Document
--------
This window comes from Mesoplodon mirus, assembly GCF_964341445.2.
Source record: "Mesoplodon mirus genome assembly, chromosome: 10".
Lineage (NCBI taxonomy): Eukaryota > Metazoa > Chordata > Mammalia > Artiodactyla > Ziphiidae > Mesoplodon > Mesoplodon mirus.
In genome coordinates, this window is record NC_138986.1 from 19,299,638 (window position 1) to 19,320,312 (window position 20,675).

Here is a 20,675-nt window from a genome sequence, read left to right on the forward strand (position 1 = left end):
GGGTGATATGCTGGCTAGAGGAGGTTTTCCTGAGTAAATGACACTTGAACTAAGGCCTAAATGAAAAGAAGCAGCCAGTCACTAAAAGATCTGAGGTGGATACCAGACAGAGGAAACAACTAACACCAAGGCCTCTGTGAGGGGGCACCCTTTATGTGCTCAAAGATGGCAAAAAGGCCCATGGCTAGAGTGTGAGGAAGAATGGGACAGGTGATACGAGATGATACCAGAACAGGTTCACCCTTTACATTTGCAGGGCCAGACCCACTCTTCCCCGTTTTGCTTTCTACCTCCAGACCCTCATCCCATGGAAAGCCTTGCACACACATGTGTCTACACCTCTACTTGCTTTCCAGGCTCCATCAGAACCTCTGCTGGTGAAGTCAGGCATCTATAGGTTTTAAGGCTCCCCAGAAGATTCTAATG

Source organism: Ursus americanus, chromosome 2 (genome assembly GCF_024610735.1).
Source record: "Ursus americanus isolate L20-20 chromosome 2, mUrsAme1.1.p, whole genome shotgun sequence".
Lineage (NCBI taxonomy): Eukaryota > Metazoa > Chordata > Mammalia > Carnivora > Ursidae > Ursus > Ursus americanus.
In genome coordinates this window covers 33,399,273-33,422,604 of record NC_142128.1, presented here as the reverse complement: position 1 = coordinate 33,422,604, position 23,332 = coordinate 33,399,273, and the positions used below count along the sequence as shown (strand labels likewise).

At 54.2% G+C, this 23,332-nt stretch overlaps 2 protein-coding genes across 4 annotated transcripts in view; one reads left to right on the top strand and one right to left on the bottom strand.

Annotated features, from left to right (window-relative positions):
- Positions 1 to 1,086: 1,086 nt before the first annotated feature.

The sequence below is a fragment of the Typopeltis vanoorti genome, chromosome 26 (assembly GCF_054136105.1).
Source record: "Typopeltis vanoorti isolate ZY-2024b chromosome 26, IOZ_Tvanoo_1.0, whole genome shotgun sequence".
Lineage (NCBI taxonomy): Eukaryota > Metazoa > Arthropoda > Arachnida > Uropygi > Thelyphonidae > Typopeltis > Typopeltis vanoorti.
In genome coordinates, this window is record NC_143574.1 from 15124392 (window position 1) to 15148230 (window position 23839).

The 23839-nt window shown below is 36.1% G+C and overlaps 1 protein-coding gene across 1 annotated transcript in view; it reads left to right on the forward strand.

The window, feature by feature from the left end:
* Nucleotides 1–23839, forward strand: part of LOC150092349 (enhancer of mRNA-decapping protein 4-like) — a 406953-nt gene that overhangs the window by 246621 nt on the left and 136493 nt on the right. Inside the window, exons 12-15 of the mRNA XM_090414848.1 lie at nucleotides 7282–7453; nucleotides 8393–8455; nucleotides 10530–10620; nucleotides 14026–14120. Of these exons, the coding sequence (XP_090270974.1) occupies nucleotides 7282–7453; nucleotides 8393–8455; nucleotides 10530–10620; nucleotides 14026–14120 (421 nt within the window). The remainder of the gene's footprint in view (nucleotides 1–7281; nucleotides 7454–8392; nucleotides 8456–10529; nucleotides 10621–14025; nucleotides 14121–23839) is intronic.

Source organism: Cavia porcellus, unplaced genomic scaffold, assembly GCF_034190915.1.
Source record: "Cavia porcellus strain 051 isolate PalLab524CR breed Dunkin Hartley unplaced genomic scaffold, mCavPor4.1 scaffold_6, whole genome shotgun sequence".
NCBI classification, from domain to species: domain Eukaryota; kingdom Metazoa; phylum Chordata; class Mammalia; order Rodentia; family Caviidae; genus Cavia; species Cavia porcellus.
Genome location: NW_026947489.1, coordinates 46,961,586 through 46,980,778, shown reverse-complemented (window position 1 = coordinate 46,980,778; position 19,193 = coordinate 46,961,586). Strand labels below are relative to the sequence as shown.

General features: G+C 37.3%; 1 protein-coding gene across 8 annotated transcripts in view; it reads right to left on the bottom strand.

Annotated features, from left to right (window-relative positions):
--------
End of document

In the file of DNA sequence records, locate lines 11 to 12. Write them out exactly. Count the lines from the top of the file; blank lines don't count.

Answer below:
At 54.2% G+C, this 23,332-nt stretch overlaps 2 protein-coding genes across 4 annotated transcripts in view; one reads left to right on the top strand and one right to left on the bottom strand.

Annotated features, from left to right (window-relative positions):